Which garage heater is best?
A garage may be designed to safely store your car, but in practice, it can be used for just about anything. Among the most popular uses for a garage is to transform it into a home workshop. In warm months, it’s the perfect setup: Just open the door and let the breeze keep you cool. But garages rarely have the insulation to stay warm in cold months on their own. During these periods, you need a garage heater, such as the Fahrenheat FUH Electric Heater, to stay comfortable while you work.
What to know before you buy a garage heater
Fan-forced vs. radiant garage heaters
Fan-forced and radiant garage heaters have their own pros and cons.
- Fan-forced heaters draw in air that’s then warmed by the internal heating components and blown back out. They can heat small to medium spaces quickly. However, they also circulate any dust your garage may have, making them poor choices for woodworking shops.
- Radiant heaters directly heat the objects they’re pointed at, be it you or the floor and walls. They take more time to warm spaces, but the heat they provide is steadier, and they don’t circulate dust.
Garage heaters run on natural gas, propane or electricity.
- Natural gas heaters cost the least to run and heat spaces quickly and with high heat levels. The only complication is they require a natural gas line. If you have a line and it’s in an odd place, you may not be able to situate it properly. If you don’t have a line, it can cost a pretty penny to have one installed — if you can have one installed at all.
- Propane heaters are typically used by those who don’t have natural gas or electricity. You frequently need to have your bottles refilled, and there’s always the risk of running out of propane unexpectedly.
- Electric heaters are the most common and the safest, but they’re also the most expensive to run and have several complicating factors. First, there’s the outlet versus hardwired aspect — some heaters need to plug into a wall, while others need to be professionally installed into your home’s internal wiring. Then, there’s the fact that most garage heaters need a 240-volt line, despite U.S. homes typically having 120-volt lines. In this case, you also need to hire an electrician to have a 240-volt line installed.
What to look for in a quality garage heater
Most garage heaters have temperature control, either in the form of simple dials or fully integrated and adjustable thermostats.
Some garage heaters, especially radiant heaters, use adjustable louvers (which look like the little slats on your car’s AC ports) to direct the heat toward yourself or the area you want to be heated.
How much you can expect to spend on a garage heater
Garage heaters of each fuel source have different cost ranges. Electric and propane heaters are more affordable, with ranges of $100-$500. Natural gas heaters cost $500-$1,000.
Garage heater FAQ
How safe are gas garage heaters?
A. If installed correctly, regularly maintained and properly ventilated, gas garage heaters are safe. However, if you suspect the natural gas or propane line is leaking, immediately switch the heater off and have the lines examined.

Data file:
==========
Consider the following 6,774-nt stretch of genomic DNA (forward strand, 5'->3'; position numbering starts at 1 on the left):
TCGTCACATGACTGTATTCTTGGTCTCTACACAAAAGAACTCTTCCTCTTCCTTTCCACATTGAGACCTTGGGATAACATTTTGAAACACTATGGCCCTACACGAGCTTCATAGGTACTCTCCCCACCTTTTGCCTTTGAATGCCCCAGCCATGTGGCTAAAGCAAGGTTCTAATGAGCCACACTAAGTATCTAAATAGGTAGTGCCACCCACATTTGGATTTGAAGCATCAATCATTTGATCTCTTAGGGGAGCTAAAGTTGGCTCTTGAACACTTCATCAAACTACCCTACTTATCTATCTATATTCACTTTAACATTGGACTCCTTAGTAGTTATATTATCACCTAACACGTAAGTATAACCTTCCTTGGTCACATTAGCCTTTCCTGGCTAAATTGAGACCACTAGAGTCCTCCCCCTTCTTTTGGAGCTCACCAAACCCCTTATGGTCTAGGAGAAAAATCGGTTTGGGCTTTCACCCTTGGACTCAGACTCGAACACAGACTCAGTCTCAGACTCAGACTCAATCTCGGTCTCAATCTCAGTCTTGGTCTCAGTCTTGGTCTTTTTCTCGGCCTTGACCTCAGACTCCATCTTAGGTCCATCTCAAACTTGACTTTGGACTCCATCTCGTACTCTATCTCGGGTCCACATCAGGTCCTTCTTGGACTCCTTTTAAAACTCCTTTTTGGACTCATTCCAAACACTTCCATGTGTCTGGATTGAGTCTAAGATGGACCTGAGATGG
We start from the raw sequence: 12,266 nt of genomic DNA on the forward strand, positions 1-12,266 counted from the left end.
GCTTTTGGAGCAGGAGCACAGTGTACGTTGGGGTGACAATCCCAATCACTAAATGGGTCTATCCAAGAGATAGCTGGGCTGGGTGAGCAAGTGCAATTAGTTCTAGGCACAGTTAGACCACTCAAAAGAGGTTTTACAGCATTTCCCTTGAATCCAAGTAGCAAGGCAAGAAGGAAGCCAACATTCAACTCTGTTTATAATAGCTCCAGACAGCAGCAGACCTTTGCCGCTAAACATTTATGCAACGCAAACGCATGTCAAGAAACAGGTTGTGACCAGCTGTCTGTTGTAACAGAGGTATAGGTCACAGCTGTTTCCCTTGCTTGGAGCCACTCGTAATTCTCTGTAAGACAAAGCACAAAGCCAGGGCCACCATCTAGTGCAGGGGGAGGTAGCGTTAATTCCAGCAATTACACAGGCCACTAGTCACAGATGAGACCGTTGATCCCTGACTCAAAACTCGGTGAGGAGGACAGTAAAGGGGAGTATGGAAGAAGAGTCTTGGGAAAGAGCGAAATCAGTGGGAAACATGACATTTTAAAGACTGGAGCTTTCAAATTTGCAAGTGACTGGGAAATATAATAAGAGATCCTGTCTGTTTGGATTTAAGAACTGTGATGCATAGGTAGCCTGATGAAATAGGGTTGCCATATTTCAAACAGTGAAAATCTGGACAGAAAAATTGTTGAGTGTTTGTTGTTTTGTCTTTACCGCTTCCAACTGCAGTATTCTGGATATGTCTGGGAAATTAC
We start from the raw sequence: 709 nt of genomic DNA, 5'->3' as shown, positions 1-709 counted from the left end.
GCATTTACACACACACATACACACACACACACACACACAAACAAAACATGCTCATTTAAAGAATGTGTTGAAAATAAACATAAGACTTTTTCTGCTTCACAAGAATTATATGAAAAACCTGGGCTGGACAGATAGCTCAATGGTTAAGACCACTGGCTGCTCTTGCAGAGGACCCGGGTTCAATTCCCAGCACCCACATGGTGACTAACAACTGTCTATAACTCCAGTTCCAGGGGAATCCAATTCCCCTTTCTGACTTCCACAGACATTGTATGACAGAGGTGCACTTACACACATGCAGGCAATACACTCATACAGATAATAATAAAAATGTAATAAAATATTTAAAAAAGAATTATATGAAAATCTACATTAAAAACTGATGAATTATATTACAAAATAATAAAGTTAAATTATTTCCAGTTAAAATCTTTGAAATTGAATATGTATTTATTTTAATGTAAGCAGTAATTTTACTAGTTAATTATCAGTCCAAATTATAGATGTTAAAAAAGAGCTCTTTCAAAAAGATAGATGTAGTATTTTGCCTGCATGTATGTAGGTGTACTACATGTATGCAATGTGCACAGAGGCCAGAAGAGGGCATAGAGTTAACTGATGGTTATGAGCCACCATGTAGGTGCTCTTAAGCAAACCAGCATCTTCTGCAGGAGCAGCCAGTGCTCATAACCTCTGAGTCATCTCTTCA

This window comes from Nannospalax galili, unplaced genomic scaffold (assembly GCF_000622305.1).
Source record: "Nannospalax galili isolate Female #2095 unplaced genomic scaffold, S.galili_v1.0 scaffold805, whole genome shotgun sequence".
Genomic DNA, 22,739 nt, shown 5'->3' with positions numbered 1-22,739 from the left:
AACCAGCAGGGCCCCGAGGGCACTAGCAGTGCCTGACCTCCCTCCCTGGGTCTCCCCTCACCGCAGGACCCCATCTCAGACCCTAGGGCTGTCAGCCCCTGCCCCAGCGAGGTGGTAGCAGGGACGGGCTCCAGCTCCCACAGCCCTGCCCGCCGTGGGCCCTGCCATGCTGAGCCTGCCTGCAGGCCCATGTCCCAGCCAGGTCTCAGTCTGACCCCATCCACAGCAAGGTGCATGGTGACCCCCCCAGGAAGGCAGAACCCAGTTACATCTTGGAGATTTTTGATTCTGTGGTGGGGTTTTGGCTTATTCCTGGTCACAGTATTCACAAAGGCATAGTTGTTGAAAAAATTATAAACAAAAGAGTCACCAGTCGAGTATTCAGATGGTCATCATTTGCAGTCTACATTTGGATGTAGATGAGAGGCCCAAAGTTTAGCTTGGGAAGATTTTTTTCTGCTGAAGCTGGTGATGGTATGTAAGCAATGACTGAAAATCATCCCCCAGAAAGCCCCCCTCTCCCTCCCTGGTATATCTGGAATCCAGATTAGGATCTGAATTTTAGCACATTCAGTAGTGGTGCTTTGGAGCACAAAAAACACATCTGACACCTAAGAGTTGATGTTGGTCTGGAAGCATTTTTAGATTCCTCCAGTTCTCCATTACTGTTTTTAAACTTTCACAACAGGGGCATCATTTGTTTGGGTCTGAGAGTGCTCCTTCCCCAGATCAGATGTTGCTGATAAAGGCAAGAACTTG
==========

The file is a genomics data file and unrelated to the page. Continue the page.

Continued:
What safety features do garage heaters have?
A. Most garage heaters have three key safety features: overheat protection, tip-over protection and cool-touch exteriors.
- Overheat protection detects when the heater’s heating elements or motor become too hot to function safely, a risk that grows exponentially the longer the heater is allowed to run continuously. When triggered, the power is cut off until the components cool.
- Tip-over protection is important for non-mounted heaters. This feature cuts the power if the heater is knocked out of its upright position.
- Cool-touch exteriors are most important to heaters on the ground or walls. The function is in the name — the exterior doesn’t become hot enough to burn you while the heater is running.
What’s the best garage heater to buy?
Top garage heater
What you need to know: This electric garage heater is plenty hot and extra-durable.
What you’ll love: It has a temperature control that stretches from 45-135 degrees with a high-level cutout to automatically switch heat off if the temperature gets too high. It includes a ceiling mounting bracket and has adjustable louvers to direct the heat where you want it.
What you should consider: It’s among the priciest models for residential garages. It has no off button — you need to dial the temperature control down to zero — or power indicator light.
Where to buy: Sold by Amazon
Top garage heater for the money
What you need to know: This model from Heat Storm generates a good amount of heat and is smart-home compatible.
What you’ll love: The inconspicuous and futuristic design looks great and doesn’t become hot to the touch, even on the highest settings. It includes a wall mount, and the cord can be hidden inside the unit if it’s mounted on top of an outlet.
What you should consider: The fan can be on the noisy side. If you don’t want to wall-mount it, you need to purchase standing feet directly from the manufacturer’s website.
Where to buy: Sold by Amazon
Worth checking out
What you need to know: This tough heater is perfect for large garages or industrial shops.
What you’ll love: The fan can push the high heat levels over a wide area and it can operate for up to 12 hours straight. The body is heavy-gauge steel for durability and the motor is completely enclosed, so no dust and debris can damage it.
What you should consider: It’s expensive and it needs to be mounted where you can access its front control panel. It includes a remote, but customers found it to be inconsistent.
Where to buy: Sold by Amazon
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Jordan C. Woika writes for BestReviews. BestReviews has helped millions of consumers simplify their purchasing decisions, saving them time and money.
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